What does the Beatles Documentary “Get Back” Teach Lawyers about Building Relationships?

Have you ever had a friend show you a picture or video from your past that brings back vivid reminiscences that you’ve simply forgotten? Maybe it showed some forgotten insights into your life that indicated where you were at that point in time. In watching the new Beatles documentary, I was absolutely fascinated to peek behind the curtain to see what these four idols were really like. For me, a student of human behavior, it wasn’t just about the creative process in the studio (which was AMAZING), but rather the relationships between these four unique personalities. I remember turning to my wife, Lisa, to share my “ah-ha” moment regarding how these very different people, with very different approaches,  collaborated with such harmony (pun intended).

Most professionals have heard of the Myer Briggs personality test or the DISC Assessment, which is the universal language of behaviors. While they are both strong leaders in the assessment world, I’ve always floated back to the DISC as my go-to for evaluating who people really are and why they behave the way they do.

Simply put, DISC stands for:

  • Dominance
  • Influence
  • Steadiness 
  • Compliance

As humans, we have all four of these behavior styles running through us, however, you undoubtedly have one or two that make up your foremost behaviors. The DISC helps us answer questions about why someone acts the way they do, enjoys things you might not or may take a different job than you ever would. Traits such as introversion, extroversion, task-focused, or people-motivated differentiate us in various ways. In watching and observing the behaviors of the Fab Four, I concluded (from my own experience) that each Beatle was unique in how they added value and collaborated to make some of the best music that has or will ever exist. Again, I shared this epiphany moment with my wife and she was pretty impressed, so here’s what I came up with.

Paul was the high “D for Dominance” of the group. He led the band when their manager died and held them together to keep creating and collaborating when everyone seemed to be going in their own direction. Additionally, watching him manage the somewhat childish behaviors of John in the studio by getting down to his level was captivating. Typical descriptors of a “high D” are driven, ambitious, pioneering, and determined.

Speaking of John, he was clearly the high “I for Influencing,” as he danced and pranced around the studio like no one was watching. His passion for his music, his wife, Yoko, and his laissez-faire attitude was inspiring. It was clear that he was all about the experiences in life and taking it all in (like watching the wheels go round and round). Typical descriptors of a “high I” include inspiring, enthusiastic, optimistic, and persuasive.

Ringo was the high “S for steadiness” in that he supported everyone and seemed to go along for the ride. Like the sixth man on a basketball team, he was the utility player, built to add value and contribute to the team. He was also a key supporter or “the glue” within the band, which is a clear attribute of a high S behavior style. Typical descriptors of a “high S” are relaxed, passive, predictable, and steady.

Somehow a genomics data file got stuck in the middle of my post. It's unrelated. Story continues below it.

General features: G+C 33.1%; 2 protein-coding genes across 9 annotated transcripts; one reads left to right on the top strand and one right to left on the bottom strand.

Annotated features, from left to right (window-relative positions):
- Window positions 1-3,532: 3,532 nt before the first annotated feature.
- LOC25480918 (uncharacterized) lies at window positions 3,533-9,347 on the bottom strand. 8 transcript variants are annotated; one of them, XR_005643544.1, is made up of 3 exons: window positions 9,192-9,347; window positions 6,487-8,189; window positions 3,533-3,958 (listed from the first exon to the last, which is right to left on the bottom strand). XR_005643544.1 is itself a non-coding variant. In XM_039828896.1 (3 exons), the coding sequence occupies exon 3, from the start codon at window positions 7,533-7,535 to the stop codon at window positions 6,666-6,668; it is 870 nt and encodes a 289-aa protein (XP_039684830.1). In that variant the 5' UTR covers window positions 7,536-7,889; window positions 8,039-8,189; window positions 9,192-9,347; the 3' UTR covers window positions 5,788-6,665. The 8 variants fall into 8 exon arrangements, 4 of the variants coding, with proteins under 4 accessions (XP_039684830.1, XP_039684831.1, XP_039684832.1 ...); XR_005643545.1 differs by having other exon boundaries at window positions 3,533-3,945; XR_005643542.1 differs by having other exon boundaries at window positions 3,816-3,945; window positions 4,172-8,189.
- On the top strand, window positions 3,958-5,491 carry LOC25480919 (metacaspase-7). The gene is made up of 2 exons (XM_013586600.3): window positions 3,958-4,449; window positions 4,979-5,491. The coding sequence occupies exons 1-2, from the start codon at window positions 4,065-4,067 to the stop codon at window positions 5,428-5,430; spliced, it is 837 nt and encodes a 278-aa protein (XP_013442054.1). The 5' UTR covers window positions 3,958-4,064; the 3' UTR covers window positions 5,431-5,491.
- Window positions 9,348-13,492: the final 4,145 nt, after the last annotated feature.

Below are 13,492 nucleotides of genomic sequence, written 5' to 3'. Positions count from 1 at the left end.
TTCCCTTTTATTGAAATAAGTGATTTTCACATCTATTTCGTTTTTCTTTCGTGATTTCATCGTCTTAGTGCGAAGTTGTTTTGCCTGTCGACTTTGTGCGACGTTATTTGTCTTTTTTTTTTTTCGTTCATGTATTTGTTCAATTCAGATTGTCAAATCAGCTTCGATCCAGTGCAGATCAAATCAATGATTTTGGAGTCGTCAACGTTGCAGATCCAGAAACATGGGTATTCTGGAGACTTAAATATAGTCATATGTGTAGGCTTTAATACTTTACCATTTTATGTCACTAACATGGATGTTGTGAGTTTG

George was the wild card as the high “C for Compliance” within the group. Incredibly analytical and methodical in his contributions, George made every song better. While clearly jealous of Paul and John’s relationship, he longed to feel appreciated and included as a valued member of the group. His quiet and introverted demeanor may have eclipsed his brilliance as a songwriter within the band. Typical descriptors of a “high C” would include cautious, exacting, systematic, and open-minded.

Okay, so now the question is, what the HELL does this have to do with being a lawyer and growing one’s book of business? As you know, developing a successful law practice is all about relationships. That’s where the referrals and repeat business come from. So, the next time you’re in front of a client, referral partner, colleague, or even a friend, ask yourself, “Am I dealing with Paul, John, Ringo, or a George?” The little secret about relationships is that people don’t want to be treated the way you do; they actually prefer to be treated the way they are. Think about that. As an experiential, big picture person, do I want a “high C” talking to me about the fine details of the law? Please, no! If you’re in the office with a short-tempered, get-it-done managing partner, does she really want to see the pictures of your vacation with the kids to Disney? A resounding no! It should also be noted that when you pick up on someone’s dominant behavior style, you may take their actions less personally. For example, my son, Andrew, is a “high D” (I tested him, of course) and he tends to get angry more quickly than most people. I don’t take it personally, but rather say to myself, that’s my boy, the “high D” doing his thing. Sure enough, five minutes later it’s as though the teenager’s temper tantrum never happened.

The point, dear reader, is that people do business with those they know, like, and trust. The best way to build a strong relationship with someone is to modify your communication style to align with the other person’s. I’m not saying you should be someone else, but rather it will allow you to communicate more effectively with those different than yourself. People like people like themselves, so give them what they want. Try to identify your clients, peers, and friends D-I-S-C and ask yourself, am I dealing with a Paul, John, Ringo, or George here?

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